Kwon receives CDC grant to study viral transmission within households 

family blowing noses
(Photo: Getty Images)

Jennie H. Kwon, DO, an associate professor of medicine and chief of the section of Healthcare Epidemiology & Antimicrobial Stewardship at Washington University School of Medicine in St. Louis, has been awarded a $3.6 million grant from the Centers for Disease Control and Prevention to lead a multisite clinical study. The study is aimed at evaluating whether vaccines affect the transmission of flu within households.

Other WashU investigators co-leading the study include Stacey House, MD, PhD, an associate professor of emergency medicine and director of research in the Department of Emergency Medicine; Rachel Presti, MD, PhD, a professor of medicine and medical director of the Infectious Diseases Clinical Research Unit; and Stephanie Fritz, MD, a professor of pediatrics and director of the Infectious Diseases Fellowship Program.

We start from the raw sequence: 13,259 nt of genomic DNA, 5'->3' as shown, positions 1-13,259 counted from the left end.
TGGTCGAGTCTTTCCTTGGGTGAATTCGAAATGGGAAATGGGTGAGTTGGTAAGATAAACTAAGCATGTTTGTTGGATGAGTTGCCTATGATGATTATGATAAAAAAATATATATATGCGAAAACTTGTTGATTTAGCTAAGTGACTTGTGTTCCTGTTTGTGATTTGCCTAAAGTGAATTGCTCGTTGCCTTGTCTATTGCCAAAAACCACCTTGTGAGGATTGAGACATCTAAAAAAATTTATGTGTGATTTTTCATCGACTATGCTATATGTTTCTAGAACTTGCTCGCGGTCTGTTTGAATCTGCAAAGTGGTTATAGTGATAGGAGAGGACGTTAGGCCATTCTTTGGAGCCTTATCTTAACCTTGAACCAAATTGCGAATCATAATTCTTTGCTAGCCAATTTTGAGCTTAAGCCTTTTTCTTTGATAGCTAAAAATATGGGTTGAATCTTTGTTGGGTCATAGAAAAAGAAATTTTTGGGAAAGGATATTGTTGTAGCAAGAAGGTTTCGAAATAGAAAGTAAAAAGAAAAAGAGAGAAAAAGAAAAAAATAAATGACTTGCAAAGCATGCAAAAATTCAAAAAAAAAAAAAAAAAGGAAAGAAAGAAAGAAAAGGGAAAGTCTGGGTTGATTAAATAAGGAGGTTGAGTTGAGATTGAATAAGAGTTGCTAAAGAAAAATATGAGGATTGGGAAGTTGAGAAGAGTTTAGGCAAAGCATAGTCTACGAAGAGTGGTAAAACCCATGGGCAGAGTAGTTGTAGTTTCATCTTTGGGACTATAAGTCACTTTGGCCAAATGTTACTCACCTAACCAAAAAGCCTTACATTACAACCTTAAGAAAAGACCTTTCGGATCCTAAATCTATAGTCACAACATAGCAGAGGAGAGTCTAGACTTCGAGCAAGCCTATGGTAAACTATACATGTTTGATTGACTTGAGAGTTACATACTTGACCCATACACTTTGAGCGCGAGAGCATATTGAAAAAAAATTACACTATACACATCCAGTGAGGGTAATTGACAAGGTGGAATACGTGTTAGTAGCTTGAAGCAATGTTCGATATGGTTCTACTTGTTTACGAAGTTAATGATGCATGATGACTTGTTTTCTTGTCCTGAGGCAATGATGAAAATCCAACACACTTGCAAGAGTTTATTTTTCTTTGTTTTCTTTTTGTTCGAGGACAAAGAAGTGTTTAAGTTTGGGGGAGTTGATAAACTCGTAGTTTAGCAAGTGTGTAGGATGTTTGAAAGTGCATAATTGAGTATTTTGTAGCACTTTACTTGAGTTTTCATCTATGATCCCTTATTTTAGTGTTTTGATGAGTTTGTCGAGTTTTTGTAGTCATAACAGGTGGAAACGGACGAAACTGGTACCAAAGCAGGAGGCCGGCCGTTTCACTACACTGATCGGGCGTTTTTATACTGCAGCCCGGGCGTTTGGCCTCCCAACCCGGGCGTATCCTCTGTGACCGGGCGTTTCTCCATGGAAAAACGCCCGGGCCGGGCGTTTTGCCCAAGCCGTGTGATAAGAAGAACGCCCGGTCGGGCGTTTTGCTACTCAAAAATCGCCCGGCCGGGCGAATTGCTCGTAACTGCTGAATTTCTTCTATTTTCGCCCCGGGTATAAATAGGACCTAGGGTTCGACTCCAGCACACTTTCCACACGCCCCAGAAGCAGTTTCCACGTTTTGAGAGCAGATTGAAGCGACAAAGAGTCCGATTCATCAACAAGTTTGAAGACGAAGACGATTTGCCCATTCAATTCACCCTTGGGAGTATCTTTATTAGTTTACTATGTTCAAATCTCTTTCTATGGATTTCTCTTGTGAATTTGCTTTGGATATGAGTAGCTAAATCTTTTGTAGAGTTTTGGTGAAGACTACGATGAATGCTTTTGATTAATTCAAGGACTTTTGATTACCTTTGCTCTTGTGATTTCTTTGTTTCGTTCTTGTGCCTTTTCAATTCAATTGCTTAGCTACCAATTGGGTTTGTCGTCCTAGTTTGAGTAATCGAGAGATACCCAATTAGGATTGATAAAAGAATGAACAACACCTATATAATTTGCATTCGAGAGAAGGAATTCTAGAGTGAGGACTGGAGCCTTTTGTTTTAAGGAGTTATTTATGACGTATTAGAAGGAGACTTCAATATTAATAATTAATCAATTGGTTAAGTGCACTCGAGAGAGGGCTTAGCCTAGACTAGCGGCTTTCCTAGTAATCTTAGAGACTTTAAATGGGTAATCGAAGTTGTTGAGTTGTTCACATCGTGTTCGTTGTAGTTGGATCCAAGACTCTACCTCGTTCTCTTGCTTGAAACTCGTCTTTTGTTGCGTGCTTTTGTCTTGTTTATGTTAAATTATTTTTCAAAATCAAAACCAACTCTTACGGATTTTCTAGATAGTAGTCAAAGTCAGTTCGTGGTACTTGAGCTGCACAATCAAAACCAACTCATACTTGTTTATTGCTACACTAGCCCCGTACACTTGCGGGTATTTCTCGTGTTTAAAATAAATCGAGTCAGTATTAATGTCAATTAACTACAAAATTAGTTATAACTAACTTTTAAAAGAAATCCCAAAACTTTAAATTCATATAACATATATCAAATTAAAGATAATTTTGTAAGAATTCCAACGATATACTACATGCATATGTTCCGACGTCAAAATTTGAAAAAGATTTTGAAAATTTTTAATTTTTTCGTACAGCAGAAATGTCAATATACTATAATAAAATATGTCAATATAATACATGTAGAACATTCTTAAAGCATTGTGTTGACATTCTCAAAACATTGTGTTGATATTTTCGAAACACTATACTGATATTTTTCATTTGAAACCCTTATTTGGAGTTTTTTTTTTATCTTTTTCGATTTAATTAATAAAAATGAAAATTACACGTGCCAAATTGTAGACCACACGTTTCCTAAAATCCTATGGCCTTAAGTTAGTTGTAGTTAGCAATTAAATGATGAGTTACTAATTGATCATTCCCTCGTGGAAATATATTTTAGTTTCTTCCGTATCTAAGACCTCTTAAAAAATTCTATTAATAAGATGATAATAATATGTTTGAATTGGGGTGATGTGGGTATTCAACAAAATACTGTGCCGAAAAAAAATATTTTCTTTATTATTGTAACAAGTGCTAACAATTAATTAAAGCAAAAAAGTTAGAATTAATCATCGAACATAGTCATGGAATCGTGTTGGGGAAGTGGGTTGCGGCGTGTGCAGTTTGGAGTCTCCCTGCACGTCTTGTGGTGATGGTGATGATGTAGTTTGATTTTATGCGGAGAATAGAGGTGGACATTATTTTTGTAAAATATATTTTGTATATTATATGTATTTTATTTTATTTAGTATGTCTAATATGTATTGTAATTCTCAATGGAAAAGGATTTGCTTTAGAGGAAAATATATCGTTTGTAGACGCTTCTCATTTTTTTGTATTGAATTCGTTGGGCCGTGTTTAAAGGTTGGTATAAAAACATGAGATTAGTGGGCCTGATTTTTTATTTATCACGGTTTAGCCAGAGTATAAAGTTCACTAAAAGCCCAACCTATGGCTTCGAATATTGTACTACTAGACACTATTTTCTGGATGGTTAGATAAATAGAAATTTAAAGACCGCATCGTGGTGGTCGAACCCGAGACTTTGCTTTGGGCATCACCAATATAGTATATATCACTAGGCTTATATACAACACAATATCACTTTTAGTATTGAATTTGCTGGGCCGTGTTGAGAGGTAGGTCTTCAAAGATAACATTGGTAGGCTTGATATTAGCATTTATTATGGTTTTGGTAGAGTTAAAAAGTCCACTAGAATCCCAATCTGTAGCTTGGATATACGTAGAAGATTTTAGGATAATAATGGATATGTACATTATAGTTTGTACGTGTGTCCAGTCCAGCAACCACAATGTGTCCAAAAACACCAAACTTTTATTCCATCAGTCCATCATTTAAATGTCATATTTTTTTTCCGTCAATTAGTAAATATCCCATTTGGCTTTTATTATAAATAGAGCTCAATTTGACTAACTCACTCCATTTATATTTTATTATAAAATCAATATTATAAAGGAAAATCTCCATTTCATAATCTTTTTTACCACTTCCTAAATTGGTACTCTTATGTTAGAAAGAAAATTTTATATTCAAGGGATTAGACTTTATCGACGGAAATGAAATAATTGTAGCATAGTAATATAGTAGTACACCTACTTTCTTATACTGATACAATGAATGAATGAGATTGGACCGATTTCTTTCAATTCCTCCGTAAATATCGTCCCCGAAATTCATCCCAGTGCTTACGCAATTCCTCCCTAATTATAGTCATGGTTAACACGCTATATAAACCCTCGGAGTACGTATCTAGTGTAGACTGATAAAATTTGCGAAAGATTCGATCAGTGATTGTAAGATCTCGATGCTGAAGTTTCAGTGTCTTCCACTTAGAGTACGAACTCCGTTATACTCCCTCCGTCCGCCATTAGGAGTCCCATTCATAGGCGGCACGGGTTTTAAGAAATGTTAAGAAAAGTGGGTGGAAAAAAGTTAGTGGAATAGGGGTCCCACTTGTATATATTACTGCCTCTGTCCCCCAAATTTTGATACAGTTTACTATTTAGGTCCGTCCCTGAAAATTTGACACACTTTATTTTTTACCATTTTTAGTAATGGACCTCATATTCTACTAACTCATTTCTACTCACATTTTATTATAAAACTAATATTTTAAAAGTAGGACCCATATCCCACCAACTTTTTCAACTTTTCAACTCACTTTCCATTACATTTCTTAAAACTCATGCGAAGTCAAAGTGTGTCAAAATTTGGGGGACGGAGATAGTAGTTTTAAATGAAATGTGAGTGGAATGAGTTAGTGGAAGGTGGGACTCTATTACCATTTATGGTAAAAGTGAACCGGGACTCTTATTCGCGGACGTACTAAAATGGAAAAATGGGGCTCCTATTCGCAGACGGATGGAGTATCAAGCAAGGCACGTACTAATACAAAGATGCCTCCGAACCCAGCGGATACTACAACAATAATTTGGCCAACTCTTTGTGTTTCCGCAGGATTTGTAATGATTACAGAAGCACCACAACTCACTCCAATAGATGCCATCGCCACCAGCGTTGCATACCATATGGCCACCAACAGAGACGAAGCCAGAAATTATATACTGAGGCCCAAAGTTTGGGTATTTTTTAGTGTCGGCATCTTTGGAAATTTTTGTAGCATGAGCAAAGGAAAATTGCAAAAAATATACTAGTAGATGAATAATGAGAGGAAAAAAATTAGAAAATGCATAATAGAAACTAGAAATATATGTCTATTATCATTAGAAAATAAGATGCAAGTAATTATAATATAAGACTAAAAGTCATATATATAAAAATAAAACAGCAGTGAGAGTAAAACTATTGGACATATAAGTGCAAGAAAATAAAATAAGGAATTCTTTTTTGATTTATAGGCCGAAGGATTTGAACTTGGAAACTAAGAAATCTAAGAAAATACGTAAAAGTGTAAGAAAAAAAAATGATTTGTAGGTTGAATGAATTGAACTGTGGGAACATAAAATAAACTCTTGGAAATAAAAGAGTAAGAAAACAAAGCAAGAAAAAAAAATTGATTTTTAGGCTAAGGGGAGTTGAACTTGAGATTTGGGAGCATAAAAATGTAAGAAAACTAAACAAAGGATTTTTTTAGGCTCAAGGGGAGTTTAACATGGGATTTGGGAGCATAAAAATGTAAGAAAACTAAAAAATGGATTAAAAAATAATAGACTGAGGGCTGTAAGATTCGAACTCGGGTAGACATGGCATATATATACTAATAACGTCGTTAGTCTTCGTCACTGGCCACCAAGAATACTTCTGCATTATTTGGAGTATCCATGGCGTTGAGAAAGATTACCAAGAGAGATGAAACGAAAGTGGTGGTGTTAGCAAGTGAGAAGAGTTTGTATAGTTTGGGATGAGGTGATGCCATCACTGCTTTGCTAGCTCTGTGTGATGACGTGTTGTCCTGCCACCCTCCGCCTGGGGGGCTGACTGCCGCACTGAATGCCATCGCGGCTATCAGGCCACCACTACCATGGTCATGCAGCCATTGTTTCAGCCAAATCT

The Respiratory Virus Transmission Network is designed to track viral transmission by enrolling people who test positive for influenza, and then following their family members who live in the same household. Those family members will report daily on symptoms and provide specimens. The study compares the risk of infection between those who were vaccinated and those who were not, with the goal of understanding the full benefits of vaccination. Other sites in the national network include Columbia University and Vanderbilt University. 

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